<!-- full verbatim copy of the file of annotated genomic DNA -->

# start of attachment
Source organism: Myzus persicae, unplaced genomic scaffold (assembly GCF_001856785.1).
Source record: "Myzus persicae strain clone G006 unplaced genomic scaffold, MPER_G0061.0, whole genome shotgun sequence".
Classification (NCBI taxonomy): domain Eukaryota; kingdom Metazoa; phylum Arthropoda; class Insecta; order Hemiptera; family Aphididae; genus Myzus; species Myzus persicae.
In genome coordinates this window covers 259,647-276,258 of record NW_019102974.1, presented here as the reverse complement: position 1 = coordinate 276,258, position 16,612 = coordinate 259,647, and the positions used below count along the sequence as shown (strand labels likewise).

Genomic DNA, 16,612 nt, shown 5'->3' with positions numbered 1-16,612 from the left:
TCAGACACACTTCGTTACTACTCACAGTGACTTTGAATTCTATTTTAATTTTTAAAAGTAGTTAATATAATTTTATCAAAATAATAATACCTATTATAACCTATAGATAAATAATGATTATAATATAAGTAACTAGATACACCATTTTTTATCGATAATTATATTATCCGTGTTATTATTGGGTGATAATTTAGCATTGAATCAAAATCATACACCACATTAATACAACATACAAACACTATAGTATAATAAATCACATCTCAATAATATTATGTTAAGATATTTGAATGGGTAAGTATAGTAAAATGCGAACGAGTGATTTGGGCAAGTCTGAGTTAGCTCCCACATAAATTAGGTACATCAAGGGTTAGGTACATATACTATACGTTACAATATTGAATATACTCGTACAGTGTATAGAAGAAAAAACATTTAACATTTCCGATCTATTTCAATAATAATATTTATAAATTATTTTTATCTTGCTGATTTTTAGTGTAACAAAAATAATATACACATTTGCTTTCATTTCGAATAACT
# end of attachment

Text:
Source organism: Myzus persicae, unplaced genomic scaffold (assembly GCF_001856785.1).
Source record: "Myzus persicae strain clone G006 unplaced genomic scaffold, MPER_G0061.0, whole genome shotgun sequence".
Classification (NCBI taxonomy): domain Eukaryota; kingdom Metazoa; phylum Arthropoda; class Insecta; order Hemiptera; family Aphididae; genus Myzus; species Myzus persicae.
In genome coordinates this window covers 259,647-276,258 of record NW_019102974.1, presented here as the reverse complement: position 1 = coordinate 276,258, position 16,612 = coordinate 259,647, and the positions used below count along the sequence as shown (strand labels likewise).

Genomic DNA, 16,612 nt, shown 5'->3' with positions numbered 1-16,612 from the left:
TCAGACACACTTCGTTACTACTCACAGTGACTTTGAATTCTATTTTAATTTTTAAAAGTAGTTAATATAATTTTATCAAAATAATAATACCTATTATAACCTATAGATAAATAATGATTATAATATAAGTAACTAGATACACCATTTTTTATCGATAATTATATTATCCGTGTTATTATTGGGTGATAATTTAGCATTGAATCAAAATCATACACCACATTAATACAACATACAAACACTATAGTATAATAAATCACATCTCAATAATATTATGTTAAGATATTTGAATGGGTAAGTATAGTAAAATGCGAACGAGTGATTTGGGCAAGTCTGAGTTAGCTCCCACATAAATTAGGTACATCAAGGGTTAGGTACATATACTATACGTTACAATATTGAATATACTCGTACAGTGTATAGAAGAAAAAACATTTAACATTTCCGATCTATTTCAATAATAATATTTATAAATTATTTTTATCTTGCTGATTTTTAGTGTAACAAAAATAATATACACATTTGCTTTCATTTCGAATAACT